Wednesday, April 1, 2009

Classroom & Behaviour Management: What Secondary School Teachers Can Learn From Primary Teachers

There's no doubt about it: teaching in London can be challenging. It doesn't matter what you teach, or who you teach, you're going to have good days and bad. Some days you'll hold back your giggles in class, until you arrive in the staff room & share your story about the funniest thing that happened in class that morning. But other days, your students will fidget and their finger tapping, foot stomping, pencil flicking, rubber throwing (erasers, not what you think of as a "rubber"), will drive you up the wall.

So what should you do?

Well, to start, check out this video with John Bayley on Teachers TV. Then, read the comments that other teachers have left and share your own thoughts.

One thing to note is that primary teachers deal with this kind of behaviour all the time, but in secondary we often assume that students already know how to behave in class. The reality is that grades 7, 8 and even 9 are not all that different from grade 5 and 6.

I really had to change my own teaching style when I worked in London, England. For example, in Canada, I assume that by grades 5 & 6, students know how to enter the classroom calmly & quietly. So, when I was observed by an Ofsted inspector in London, she offered me some very simple advice: sing to them. She wanted me to fix my "transitions" and help the students to enter the classroom after break (aka recess) and from other classes. I laughed. I was teaching grade 5, not kindergarten!

You see, my class was energetic. Our playground had virtually no activities, resources nor games for the students. Not even a soccer ball. (This was unusual for UK schools. I was just in a very different school in my first year.) So when the students went out to play, they were bored & fights broke out. When they returned to my class, it always took ages to get them to calm down, sit in their desks and get on with the learning.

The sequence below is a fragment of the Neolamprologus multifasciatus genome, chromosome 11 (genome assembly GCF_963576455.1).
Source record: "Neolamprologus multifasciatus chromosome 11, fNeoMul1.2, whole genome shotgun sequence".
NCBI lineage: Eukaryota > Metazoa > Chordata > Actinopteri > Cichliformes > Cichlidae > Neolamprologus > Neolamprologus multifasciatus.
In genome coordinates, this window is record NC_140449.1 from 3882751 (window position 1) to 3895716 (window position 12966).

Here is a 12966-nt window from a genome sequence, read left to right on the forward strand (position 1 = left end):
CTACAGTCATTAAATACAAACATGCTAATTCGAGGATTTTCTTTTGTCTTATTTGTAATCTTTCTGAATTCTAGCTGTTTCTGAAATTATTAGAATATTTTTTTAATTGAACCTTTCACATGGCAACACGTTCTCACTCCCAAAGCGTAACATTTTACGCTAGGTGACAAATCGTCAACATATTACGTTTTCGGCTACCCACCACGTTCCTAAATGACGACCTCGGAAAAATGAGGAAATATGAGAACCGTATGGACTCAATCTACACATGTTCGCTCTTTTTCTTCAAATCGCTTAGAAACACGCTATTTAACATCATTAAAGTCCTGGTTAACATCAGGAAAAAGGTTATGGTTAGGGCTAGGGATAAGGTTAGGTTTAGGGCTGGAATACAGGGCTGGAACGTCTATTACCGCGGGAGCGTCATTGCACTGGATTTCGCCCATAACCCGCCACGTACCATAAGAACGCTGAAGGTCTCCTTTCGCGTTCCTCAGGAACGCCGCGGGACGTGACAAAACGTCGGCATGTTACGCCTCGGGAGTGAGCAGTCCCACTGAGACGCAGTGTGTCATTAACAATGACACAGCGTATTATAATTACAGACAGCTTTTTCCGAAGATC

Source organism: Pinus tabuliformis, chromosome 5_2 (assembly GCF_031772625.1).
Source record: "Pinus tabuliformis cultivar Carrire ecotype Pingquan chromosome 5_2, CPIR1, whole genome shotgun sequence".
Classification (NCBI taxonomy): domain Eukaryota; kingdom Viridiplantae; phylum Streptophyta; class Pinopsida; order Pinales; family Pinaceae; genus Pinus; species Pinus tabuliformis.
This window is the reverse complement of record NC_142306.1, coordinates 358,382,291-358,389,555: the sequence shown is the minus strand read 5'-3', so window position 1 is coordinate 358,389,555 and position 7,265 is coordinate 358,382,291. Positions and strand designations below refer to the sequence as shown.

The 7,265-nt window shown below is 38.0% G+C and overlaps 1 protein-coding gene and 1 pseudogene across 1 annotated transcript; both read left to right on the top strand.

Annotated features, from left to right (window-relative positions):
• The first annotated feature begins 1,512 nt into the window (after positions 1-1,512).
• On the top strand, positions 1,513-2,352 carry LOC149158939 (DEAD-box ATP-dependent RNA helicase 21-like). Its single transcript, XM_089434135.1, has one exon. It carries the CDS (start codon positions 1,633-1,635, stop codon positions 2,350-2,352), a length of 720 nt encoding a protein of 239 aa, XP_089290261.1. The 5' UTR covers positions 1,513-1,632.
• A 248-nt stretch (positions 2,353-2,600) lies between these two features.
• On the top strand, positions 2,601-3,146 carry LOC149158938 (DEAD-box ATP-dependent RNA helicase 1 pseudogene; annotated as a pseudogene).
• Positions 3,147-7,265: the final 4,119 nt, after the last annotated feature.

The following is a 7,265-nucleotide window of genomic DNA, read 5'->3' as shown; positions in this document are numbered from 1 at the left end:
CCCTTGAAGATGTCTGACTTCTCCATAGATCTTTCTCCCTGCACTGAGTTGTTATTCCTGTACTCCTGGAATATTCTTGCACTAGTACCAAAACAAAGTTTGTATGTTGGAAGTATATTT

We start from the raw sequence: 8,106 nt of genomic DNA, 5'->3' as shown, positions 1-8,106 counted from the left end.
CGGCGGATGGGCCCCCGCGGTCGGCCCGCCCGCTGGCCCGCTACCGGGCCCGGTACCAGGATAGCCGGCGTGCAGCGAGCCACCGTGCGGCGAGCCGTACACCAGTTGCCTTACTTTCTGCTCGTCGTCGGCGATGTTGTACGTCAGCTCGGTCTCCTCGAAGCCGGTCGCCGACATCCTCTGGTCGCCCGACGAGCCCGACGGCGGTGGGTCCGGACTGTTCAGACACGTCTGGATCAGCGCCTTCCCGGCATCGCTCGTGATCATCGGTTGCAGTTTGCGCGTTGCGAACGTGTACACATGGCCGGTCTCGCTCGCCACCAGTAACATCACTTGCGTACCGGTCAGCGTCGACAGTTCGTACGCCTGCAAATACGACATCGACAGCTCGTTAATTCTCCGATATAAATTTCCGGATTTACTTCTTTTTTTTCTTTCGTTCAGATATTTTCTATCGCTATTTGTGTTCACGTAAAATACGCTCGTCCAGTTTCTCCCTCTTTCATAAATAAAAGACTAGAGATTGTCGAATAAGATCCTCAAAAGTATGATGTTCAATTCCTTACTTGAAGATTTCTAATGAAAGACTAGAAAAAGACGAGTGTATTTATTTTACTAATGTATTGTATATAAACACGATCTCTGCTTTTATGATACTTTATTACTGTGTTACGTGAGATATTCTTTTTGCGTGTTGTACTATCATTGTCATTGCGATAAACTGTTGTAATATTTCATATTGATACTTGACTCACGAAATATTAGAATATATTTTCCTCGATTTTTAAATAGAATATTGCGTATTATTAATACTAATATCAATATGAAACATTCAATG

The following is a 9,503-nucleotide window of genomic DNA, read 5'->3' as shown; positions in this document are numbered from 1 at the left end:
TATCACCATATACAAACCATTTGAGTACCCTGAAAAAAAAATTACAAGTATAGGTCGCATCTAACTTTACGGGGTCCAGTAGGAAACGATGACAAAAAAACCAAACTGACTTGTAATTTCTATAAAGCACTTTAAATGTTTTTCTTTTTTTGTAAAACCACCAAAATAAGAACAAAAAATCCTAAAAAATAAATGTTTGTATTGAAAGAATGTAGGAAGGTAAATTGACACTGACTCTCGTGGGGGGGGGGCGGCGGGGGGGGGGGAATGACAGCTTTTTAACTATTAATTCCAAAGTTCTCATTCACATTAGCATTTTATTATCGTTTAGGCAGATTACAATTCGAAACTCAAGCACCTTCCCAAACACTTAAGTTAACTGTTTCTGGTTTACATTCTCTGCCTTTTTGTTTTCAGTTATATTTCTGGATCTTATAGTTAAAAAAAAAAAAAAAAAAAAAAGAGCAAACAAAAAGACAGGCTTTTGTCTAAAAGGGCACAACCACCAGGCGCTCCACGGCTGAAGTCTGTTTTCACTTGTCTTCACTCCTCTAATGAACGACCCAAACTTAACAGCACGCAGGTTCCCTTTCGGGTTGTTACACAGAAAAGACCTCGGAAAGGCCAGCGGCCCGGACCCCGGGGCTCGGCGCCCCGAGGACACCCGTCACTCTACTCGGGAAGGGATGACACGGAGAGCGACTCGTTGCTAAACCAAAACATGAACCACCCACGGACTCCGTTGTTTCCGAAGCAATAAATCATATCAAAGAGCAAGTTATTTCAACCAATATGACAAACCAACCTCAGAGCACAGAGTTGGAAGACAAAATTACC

So, I followed the inspector's advice & reluctantly started to sing. You know what I sang? "The more we get together, together, together...The more we get together, the happier we'll be. Cuz your friends are my friends and my friends are your friends, the more we get together, the happier we'll be."

If you know the song, you also know that it's usually sung with kindergarten students. My class didn't know that, and they loved every minute of it. It reached a point where they entered my classroom singing the song every time they came in, and all told, it only took about 1 minute to get them in, sitting & ready to learn. It was amazing!

I learned to use primary age transitional activities for my junior classroom. Secondary school teachers find the same issue. Grade 7 & 8 teachers look to primary teachers for advice, and guess what? It works!

So, if you want my advice, check out the Bayley video & watch all the others on Teachers.TV. You can also read the Guide to Teaching in London: A Survival Guide for Canadians by yours truly.

What about you? Do you have any good classroom management tips for energetic classrooms? Please share them in the comments section.

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